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December 25, 2013

The Quest Toward Unsupervised Practice: Promoting Autonomy, Not Independence

Author Affiliations
  • 1Pediatric Emergency Medicine, Boston Medical Center, Boston, Massachusetts
  • 2Division of Emergency Medicine, Cincinnati Children’s Hospital Medical Center, Cincinnati, Ohio
  • 3Departments of Pediatrics and Medicine, University of Wisconsin School of Medicine and Public Health, Madison
JAMA. 2013;310(24):2613-2614. doi:10.1001/jama.2013.282324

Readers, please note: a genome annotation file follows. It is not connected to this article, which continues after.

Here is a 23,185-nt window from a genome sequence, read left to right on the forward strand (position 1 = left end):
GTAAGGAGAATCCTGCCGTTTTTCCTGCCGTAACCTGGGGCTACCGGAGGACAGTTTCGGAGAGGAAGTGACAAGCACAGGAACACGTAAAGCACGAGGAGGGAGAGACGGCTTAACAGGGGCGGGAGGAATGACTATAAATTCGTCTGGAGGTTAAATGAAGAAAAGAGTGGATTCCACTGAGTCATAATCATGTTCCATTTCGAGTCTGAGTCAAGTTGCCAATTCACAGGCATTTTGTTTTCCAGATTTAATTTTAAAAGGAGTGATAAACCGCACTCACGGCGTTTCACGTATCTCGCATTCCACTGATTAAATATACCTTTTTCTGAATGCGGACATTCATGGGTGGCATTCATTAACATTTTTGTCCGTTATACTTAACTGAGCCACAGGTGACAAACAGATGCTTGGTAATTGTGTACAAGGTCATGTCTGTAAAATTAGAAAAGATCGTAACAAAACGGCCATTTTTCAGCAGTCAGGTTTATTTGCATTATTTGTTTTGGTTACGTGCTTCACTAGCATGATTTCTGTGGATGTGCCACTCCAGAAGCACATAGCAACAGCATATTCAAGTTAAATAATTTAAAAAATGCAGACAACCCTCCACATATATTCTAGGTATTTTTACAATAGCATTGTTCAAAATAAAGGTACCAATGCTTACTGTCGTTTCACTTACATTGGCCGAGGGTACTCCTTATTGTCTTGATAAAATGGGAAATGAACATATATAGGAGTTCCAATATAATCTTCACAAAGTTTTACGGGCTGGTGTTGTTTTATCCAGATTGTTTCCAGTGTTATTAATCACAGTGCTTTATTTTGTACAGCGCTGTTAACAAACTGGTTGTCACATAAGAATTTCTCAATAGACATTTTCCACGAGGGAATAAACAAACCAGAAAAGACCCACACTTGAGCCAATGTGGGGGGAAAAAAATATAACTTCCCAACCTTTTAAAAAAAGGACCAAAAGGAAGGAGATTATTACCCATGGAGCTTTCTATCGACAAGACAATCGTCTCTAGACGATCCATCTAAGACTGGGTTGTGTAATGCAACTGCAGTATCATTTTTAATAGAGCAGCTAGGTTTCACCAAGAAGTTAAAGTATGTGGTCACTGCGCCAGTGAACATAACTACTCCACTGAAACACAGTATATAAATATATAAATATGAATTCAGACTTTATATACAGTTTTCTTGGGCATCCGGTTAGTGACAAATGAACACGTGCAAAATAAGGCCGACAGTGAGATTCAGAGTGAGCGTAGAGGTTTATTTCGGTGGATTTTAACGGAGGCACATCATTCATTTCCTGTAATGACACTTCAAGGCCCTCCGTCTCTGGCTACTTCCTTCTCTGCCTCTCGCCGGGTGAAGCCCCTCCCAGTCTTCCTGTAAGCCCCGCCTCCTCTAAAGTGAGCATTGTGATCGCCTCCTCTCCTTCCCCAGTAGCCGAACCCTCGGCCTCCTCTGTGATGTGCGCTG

The ultimate goal of graduate medical education has often been described as supporting learners in the pursuit of independent practice. To achieve this goal, learners and supervisors attempt to balance autonomy vs supervision, defining autonomy as allowing a learner to make decisions in the absence of a supervisor, and supervision as ensuring that ultimate care decisions are in the control of a more experienced physician. These definitions are not only outmoded but perhaps were never correct. Instead, training must prepare learners for unsupervised practice, in which they interact with others (not act independently) and are afforded appropriate autonomy and levels of supervision during training.

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